Two days to go before the onslaught of Super Tuesday and Barack Obama's campaign has suddenly gone Spanish.
"Si se puede, si se puede!" the candidate chanted to introduce himself at a town hall meeting at Los Angeles technical college – echoing the famous farmworkers' union slogan from the 1960s and 1970s: "Yes we can!"
Just 24 hours later, Senator Obama's surrogate, Senator Ted Kennedy, was mangling Spanish at another heavily Latino college in California: "Un voto por Obama es un voto para la gente!" A vote for Obama is a vote for the people.
The reason for the Latin tilt to the campaign isn't hard to fathom. Hillary Clinton leads Mr Obama among Latinos by a margin as wide as three to one in some western states and, in his effort to roar back in time for the single most important date in the primary calendar, he is doing everything he can to close that gap.
In California, the most populous, most delegate-rich Super Tuesday state, the effort has already begun to pay off, with endorsements from the 650,000-strong service workers' union and the head of the Los Angeles County Federation of Labour – both organisations well known for their abilities to mobilise members, often Latino, on election day.
Until a little over a week ago, Senator Clinton enjoyed a double-digit lead in California, as she did in New York and some of the other big races, largely thanks to her dominant sway over working-class voters. John Edwards, then still in the race, enjoyed some of the big union endorsements, but she had most of the others – including the farmworkers, who campaigned more than anyone for immigrant workers' rights a generation ago.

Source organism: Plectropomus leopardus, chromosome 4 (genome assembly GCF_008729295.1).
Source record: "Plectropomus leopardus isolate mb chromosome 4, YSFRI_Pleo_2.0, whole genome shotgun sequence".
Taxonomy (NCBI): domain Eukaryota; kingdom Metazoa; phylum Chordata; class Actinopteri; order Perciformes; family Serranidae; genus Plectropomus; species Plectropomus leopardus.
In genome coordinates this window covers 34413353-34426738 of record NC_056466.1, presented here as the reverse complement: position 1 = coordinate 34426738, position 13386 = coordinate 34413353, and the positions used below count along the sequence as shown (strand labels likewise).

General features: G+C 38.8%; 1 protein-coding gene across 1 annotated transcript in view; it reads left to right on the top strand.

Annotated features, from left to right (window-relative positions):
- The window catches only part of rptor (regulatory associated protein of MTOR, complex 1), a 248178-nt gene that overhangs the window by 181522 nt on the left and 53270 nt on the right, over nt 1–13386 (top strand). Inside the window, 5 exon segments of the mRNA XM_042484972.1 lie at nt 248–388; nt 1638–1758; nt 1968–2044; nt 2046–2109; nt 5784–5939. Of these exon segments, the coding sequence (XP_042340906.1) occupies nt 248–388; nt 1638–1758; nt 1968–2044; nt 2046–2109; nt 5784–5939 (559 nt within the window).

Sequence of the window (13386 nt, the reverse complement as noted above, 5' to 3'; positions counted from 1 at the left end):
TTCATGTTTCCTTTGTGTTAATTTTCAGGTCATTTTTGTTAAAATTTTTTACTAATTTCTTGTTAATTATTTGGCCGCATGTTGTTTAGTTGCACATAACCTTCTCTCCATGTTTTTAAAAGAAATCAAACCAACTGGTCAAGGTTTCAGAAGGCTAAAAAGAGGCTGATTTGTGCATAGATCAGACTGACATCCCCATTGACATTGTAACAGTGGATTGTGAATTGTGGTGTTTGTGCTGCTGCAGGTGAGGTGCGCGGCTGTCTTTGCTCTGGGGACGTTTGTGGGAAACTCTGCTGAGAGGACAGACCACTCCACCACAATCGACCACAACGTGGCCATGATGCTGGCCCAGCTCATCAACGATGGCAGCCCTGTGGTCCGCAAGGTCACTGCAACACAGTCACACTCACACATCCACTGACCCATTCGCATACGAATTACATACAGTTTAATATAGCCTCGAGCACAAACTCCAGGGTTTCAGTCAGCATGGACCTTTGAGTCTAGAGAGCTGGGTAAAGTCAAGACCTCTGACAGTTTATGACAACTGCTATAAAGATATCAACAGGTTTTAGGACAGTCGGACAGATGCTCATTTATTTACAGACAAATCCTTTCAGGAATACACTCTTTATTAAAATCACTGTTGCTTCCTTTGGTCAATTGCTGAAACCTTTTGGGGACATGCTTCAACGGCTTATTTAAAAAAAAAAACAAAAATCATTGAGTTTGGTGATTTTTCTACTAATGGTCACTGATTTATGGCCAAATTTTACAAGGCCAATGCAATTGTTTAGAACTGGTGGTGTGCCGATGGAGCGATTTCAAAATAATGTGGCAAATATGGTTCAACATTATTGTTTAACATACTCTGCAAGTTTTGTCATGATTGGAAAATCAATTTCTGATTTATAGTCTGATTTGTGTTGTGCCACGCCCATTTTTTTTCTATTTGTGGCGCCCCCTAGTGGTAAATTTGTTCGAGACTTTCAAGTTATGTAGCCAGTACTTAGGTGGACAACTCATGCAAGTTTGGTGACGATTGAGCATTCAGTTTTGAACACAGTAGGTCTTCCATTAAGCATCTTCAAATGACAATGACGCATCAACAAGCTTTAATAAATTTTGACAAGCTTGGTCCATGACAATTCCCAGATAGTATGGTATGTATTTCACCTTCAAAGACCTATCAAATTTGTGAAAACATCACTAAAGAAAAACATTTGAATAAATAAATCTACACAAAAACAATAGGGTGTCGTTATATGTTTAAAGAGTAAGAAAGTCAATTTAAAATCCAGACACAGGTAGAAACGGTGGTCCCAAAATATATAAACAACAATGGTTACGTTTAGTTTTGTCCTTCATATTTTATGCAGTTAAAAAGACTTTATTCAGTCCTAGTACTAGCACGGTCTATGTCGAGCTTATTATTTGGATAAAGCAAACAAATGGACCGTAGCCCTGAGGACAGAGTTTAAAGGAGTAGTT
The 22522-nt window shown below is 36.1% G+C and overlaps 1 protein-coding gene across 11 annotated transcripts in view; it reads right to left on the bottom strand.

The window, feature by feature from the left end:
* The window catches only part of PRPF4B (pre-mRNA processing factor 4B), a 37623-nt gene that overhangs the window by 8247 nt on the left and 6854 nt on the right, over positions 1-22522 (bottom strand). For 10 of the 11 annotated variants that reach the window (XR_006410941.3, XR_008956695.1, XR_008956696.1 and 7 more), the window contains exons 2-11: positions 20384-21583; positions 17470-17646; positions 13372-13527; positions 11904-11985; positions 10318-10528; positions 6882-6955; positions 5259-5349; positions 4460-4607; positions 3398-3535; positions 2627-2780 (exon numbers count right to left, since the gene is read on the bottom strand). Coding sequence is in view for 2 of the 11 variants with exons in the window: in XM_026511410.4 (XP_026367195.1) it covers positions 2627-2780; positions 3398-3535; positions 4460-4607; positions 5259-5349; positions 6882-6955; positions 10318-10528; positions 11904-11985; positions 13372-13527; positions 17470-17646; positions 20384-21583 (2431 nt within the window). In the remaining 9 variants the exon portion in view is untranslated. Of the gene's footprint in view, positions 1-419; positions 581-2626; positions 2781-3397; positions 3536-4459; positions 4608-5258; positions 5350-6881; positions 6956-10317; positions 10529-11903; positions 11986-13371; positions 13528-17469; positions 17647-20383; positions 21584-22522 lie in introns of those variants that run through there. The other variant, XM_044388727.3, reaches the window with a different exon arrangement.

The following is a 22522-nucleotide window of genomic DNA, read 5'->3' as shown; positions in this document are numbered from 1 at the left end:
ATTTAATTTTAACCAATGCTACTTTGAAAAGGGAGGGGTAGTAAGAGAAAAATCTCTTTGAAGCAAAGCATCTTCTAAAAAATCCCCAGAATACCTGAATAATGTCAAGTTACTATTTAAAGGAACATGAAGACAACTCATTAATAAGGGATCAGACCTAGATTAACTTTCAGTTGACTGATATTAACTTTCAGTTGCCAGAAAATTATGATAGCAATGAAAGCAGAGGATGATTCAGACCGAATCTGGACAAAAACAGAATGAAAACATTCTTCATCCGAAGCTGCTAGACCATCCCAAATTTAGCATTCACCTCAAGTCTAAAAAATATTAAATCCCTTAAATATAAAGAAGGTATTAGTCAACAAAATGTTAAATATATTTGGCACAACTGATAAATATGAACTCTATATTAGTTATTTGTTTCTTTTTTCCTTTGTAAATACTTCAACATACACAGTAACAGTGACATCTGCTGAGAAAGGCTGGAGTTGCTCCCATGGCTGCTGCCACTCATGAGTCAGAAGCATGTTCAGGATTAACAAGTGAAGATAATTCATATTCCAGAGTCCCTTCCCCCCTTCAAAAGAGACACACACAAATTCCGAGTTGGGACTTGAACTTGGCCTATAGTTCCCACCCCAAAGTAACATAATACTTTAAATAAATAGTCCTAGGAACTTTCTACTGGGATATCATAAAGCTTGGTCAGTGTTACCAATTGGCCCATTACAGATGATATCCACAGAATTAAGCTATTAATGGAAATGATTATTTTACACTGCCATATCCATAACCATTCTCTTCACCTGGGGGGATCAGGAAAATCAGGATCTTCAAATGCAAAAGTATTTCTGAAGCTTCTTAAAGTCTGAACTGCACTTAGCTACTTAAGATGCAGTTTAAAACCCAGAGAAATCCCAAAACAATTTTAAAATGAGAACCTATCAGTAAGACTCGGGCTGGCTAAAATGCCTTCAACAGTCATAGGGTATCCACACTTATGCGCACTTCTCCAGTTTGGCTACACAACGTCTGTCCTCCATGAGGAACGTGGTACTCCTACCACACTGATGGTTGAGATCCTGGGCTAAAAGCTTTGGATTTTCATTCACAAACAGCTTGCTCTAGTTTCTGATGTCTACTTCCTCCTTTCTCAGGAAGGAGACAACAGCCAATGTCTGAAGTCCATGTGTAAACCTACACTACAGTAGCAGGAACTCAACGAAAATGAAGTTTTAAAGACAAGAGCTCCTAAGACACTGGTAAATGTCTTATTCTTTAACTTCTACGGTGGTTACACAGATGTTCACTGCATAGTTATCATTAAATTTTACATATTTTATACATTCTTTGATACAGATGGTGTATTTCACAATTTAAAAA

Now, though, the picture has changed. Mrs Clinton does not appear to be expanding her support base, in California or elsewhere, while Mr Obama is relying on momentum, sheer excitement and an army of on-the-ground volunteers to win supporters one at a time.
Immigration was a big theme during Thursday night's candidates' debate in Hollywood, at which Mr Obama carefully sidestepped the question of possible competition and resentment between low-wage Latino workers, many of them in the country illegally, and low-wage African Americans whose rates are now being undercut.
In his speech at the technical college, he took a similar tack, emphasising that when he was a community organiser in Chicago he saw how the closure of local steel mills impacted on black, brown and white alike. "Everybody was in the same union, everybody was working together, working together for their children and their families," he said.
His main goal is not necessarily to win the big states on Tuesday, but to keep close enough to Mrs Clinton to keep the nomination race alive – all the way to the Denver party convention in August if necessary.
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